Updated June 5, 2023
Are you wondering whether desktop application development is right for you? Would a web application work better? And if desktop development is the correct choice, what would it even entail?
Desktop apps have a lot going for them. If you want a user-friendly, responsive solution, desktop apps are more readily available, present, and accessible for users than web apps. Some projects will require extra support, and the higher processing capabilities of desktop apps allows them to handle more complex workflows than web apps.
At Scopic Software, our nearly 15 years of experience building custom desktop applications for different industries has taught us that building a successful app comes down to understanding what you really need.
This can include the platforms the app needs to be accessible on, the framework you want to use, and the needs of the audience you’re catering to.
This article acts as a guide for beginners looking to know if a desktop app or a mobile app (whether it is iOS or Android) is the right choice for their business. Or if a Windows app from the Microsoft store is more in line with your company needs? What questions should you be asking if developing a desktop application?
Developing desktop applications? Browse our list of software development companies that have the right programmers for the job.
What to Ask Before Building a Desktop App
- Do I need a desktop application?
- Who will use the desktop app?
- Should I support one or cross-platform?
- Which development tools, programming languages, and frameworks do I need?
- Will it perform complex operations and functionalities?
- How do I distribute it?
- Do I need licensing?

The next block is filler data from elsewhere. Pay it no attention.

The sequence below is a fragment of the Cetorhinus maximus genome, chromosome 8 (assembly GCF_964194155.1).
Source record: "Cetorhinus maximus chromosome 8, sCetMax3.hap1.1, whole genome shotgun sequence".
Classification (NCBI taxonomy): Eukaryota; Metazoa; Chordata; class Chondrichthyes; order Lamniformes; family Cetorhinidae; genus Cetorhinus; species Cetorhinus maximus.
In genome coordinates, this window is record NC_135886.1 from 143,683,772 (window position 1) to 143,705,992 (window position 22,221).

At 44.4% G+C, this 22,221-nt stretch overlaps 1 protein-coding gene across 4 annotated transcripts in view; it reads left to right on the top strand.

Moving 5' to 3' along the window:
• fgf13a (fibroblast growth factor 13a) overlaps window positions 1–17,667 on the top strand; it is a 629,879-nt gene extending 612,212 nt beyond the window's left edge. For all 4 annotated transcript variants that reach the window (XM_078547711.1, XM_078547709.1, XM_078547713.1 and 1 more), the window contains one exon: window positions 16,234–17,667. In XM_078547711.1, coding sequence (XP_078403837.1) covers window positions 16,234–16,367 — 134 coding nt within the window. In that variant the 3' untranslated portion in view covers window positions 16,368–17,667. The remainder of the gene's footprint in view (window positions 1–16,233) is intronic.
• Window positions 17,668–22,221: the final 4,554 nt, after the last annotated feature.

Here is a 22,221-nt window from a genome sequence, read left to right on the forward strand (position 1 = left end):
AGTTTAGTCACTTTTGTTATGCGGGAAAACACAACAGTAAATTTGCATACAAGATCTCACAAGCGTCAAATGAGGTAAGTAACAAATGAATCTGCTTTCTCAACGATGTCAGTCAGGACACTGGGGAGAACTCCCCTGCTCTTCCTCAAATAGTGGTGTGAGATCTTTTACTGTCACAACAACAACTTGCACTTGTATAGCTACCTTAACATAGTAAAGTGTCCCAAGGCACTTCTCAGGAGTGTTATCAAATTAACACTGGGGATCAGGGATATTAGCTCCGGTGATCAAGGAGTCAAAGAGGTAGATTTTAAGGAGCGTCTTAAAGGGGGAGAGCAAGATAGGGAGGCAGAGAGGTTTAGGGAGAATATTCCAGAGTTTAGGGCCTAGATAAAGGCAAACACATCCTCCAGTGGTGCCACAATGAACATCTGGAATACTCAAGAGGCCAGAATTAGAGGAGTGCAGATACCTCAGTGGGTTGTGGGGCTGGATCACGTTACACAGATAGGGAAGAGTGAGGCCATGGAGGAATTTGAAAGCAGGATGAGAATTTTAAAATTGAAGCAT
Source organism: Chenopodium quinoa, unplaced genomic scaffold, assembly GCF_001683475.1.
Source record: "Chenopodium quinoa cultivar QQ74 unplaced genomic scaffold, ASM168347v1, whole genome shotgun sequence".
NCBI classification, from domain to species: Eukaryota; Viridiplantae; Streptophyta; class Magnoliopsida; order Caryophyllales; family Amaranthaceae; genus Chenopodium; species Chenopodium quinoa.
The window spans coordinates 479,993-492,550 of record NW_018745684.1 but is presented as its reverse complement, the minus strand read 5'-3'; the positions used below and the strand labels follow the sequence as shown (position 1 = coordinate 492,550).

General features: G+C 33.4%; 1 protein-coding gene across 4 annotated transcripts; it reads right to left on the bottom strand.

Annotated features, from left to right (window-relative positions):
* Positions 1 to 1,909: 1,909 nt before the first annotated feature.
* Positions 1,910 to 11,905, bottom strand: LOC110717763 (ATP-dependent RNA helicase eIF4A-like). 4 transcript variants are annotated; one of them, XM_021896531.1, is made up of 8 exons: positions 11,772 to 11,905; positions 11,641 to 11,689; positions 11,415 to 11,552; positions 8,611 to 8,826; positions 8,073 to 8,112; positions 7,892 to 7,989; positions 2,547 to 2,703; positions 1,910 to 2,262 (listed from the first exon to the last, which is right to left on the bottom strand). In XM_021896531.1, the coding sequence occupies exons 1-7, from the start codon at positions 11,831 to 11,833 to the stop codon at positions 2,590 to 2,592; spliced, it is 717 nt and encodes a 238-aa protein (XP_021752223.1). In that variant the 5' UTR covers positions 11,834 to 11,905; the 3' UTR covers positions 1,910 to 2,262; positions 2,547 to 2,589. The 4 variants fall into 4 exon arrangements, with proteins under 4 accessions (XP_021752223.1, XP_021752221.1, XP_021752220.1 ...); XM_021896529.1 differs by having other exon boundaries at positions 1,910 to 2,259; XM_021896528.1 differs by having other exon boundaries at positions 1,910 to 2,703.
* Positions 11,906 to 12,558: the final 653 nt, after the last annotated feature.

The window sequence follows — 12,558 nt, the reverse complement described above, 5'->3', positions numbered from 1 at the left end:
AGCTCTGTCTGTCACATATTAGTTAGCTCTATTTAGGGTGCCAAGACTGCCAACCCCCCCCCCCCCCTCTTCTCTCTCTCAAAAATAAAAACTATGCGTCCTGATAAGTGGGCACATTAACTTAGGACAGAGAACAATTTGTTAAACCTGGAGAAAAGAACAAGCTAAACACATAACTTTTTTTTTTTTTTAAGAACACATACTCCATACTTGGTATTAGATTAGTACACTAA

1. Would a Web App or Desktop App Benefit My Business More?
The most obvious question is whether you actually need a desktop application. Some of the clear indicators that you do need a desktop solution are:
- The product requires a specific hardware interaction.
- You want to provide a UX (user experience) or UI that would be hard to achieve with a web app.
- The desktop app needs a high level of security to protect confidential information.
- The desktop app requires more processing power (GPU and CPU) for features and functionalities such as 3D software, computer vision, image processing, or advanced algorithms.
- The app needs to run in a non-internet environment.
- The solution requires significant RAM memory or other hardware resources, including large screens (between 4K and 8K), special kind of input device, or card readers.
Once you decide to build a desktop application, move onto the next six questions to define its structure.
2. Who Will Use My Desktop App and What Do They Need?
If you developed a big idea, then it was probably in response to a need you saw. After all, products and services are designed based on the demands or necessities of a specific niche. Unfortunately, these needs can become secondary concerns in some development projects. Before you jump into actually developing your solution, make sure that it fulfills your target audience’s needs.
First, get to know your audience. They’re the ones who will determine whether your desktop app is worth using. Learning about their preferences and analyzing the market and your competition are key.
This will help you bring a user-focused approach to the development process. It’s also more likely the resulting app will be crisp and innovative for your users.
3. Single Platform or Cross-platform Desktop App Development?
Before beginning the development process, you must determine what platform the app will run on: Windows, Mac, Linux, or cross-platform? The operating system you choose will define the specific programming languages or frameworks you can use.
If your software solution is going to fill a specific need (for internal use or for only one type of customers), then find the platform that you or your customer are already familiar with. However, if your desktop application is going to be sold for massive use or to the general public, it’s best to create a cross-platform solution so you don’t limit your audience.
4. Which Tool and Framework Should I Use?